WASHINGTON (8/3/12)—While reporting laws differ from state to state, this month's edition of Credit Union Magazine noted that many states are passing laws targeting elder financial abuse and there is a growing trend toward requiring mandatory reporting of possible elder financial abuse cases.
Fairfax, Va. law partners David Reed and Bruce Jolly in their Credit Union Magazine article outlined some of the steps credit unions can take to help them identify instances of elder financial abuse and report them to the proper authorities.
Potential signs of elder financial abuse can include large ATM withdrawals, debit transactions that are not consistent with a customer or member's normal activities, and sudden non-sufficient fund activity. Credit unions and other financial service providers should also be aware of caregivers that take a sudden interest in a senior citizen's financial activities, caregivers that attempt to speak for the senior citizen, or caregivers that refuse to leave a senior citizen's side when they are discussing financial matters.
Reed and Jolly noted that Maryland law requires financial institution employees that have observed potential elder financial abuse to file a report with that state's office of adult protective services or law enforcement agencies. However, Virginia law is more permissive, merely stating that employees that observe potential abuse may report the incident to state authorities.
Reports should include basic information on the accountholder and the individual that is suspected of abuse, and details on the nature of the abuse. Credit unions can base their elder financial abuse reporting programs on their existing Bank Secrecy Act and Identity Theft Red Flag compliance programs, the article said.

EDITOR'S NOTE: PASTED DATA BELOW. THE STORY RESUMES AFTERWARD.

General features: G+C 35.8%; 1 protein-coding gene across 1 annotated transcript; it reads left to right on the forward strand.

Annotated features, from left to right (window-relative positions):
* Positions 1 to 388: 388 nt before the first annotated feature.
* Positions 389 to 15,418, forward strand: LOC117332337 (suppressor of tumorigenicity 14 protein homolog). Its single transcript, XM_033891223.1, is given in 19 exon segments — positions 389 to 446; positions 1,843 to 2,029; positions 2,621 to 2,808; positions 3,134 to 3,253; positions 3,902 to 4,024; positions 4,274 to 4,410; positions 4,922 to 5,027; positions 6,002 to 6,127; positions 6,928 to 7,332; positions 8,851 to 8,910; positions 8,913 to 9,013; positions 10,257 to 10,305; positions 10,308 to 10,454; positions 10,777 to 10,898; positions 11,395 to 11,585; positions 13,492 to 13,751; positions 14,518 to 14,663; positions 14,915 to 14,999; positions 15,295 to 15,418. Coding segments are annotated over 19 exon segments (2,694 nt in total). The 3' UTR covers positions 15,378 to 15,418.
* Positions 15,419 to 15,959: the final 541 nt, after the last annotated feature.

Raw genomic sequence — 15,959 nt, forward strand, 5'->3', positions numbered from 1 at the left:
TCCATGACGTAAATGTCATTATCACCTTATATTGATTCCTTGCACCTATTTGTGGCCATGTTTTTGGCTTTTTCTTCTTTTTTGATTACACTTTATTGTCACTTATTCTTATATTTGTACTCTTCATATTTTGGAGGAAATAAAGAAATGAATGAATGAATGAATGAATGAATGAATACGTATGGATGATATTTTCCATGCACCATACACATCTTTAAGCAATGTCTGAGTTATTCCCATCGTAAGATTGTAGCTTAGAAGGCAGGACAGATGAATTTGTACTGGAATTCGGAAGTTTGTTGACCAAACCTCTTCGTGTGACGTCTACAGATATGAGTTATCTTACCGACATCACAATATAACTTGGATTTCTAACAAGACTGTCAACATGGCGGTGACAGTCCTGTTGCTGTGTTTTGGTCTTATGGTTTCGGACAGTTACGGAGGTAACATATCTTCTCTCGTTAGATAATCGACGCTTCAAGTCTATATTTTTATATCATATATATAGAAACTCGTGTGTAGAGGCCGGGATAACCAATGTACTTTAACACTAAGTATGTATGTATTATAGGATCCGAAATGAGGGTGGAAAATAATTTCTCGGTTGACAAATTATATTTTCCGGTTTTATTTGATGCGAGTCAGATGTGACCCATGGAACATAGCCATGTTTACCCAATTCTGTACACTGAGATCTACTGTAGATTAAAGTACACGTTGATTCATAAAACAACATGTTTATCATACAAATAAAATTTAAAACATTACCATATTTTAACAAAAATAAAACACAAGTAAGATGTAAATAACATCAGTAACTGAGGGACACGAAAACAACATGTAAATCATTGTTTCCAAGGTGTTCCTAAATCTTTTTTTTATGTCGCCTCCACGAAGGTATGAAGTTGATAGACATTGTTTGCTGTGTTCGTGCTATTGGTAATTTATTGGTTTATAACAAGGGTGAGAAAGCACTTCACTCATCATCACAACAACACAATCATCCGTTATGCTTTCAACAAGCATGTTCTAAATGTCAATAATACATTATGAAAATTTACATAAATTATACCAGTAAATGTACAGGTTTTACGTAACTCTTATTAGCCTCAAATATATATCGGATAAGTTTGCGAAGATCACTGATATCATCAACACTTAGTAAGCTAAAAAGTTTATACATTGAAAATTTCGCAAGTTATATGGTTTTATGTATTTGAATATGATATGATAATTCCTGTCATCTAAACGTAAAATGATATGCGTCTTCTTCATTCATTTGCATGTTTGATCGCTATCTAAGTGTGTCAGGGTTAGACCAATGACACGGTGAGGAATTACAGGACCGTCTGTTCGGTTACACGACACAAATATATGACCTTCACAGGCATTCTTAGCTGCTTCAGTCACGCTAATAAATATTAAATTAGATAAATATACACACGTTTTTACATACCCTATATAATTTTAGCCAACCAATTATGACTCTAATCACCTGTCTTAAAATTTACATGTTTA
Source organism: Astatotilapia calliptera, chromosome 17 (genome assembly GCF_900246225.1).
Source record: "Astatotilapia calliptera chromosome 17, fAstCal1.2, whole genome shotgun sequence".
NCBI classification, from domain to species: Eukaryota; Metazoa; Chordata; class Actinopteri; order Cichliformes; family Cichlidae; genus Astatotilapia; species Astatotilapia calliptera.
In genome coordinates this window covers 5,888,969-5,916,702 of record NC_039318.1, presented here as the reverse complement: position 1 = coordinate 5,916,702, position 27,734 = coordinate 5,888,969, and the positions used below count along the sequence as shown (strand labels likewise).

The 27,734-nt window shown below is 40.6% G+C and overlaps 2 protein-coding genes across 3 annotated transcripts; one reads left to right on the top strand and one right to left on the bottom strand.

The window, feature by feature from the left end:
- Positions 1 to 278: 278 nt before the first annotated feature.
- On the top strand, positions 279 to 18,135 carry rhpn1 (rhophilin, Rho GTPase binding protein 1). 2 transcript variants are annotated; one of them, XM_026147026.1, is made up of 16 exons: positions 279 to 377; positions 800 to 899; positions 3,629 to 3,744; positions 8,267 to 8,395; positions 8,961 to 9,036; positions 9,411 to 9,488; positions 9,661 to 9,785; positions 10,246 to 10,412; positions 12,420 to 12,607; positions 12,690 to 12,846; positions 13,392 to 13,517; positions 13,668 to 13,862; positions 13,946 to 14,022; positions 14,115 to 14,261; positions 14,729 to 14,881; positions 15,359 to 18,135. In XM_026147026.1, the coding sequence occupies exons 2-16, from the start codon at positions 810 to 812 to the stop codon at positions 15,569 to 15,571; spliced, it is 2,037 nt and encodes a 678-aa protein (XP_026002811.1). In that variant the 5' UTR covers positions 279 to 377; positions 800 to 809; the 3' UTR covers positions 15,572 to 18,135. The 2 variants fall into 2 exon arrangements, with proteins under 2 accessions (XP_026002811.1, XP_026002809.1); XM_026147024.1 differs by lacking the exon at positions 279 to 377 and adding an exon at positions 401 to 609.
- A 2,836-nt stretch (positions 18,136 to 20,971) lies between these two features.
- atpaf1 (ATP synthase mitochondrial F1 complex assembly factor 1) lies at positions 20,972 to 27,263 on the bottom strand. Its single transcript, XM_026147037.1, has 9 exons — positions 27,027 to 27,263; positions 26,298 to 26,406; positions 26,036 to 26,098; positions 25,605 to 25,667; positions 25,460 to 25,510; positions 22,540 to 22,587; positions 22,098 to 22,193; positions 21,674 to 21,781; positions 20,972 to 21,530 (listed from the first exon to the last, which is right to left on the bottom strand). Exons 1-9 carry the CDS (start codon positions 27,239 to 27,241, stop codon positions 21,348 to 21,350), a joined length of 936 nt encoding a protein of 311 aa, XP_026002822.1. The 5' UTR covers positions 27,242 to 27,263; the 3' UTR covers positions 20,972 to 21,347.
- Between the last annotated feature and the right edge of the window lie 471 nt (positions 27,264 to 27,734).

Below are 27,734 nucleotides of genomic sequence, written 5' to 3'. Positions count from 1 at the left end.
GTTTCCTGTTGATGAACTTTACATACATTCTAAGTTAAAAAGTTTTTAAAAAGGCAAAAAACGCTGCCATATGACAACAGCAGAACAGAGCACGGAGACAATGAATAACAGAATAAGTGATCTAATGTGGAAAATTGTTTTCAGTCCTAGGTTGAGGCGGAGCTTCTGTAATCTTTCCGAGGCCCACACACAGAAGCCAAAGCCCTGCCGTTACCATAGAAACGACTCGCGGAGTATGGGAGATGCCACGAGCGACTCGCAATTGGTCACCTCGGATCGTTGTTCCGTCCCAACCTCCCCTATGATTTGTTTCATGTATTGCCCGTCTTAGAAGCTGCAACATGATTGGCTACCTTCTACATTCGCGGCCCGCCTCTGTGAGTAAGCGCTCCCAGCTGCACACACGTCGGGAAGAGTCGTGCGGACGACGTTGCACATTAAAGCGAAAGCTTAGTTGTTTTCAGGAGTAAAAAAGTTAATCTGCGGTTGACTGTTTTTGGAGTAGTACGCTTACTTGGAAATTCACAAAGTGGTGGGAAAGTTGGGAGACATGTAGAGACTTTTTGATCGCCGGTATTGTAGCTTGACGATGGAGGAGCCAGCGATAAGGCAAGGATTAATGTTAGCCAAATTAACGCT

Reporting forms can be developed independently, or based on existing state reporting forms. Credit unions should also identify who on their staff is responsible for identifying possible elder financial abuse incidents, who will report those incidents, and who will have access to any filed reports.
Some states require staff to be trained in elder financial abuse detection and prevention. The Credit Union Magazine article suggested that credit unions could first focus on complying with state training requirements, and then expand the scope of their training as needed.
Credit union employees that file elder abuse reports are protected from legal retaliation in many states, the article noted.
Recent Consumer Financial Protection Bureau (CFPB) efforts to address elder financial abuse were also addressed in the article. That agency has asked for information on any resources that are provided to help seniors vet financial advisors and planners they may hire. Information on how financial education, financial counseling and management programs can be tailored to meet the needs of senior citizens and those that care for them has also been requested by the CFPB.
Around $2.9 billion was stolen from financially exploited senior citizens in 2010, according to CFPB estimates. Reported instances of financial theft from seniors grew by 12% between 2008 and 2010, the agency said.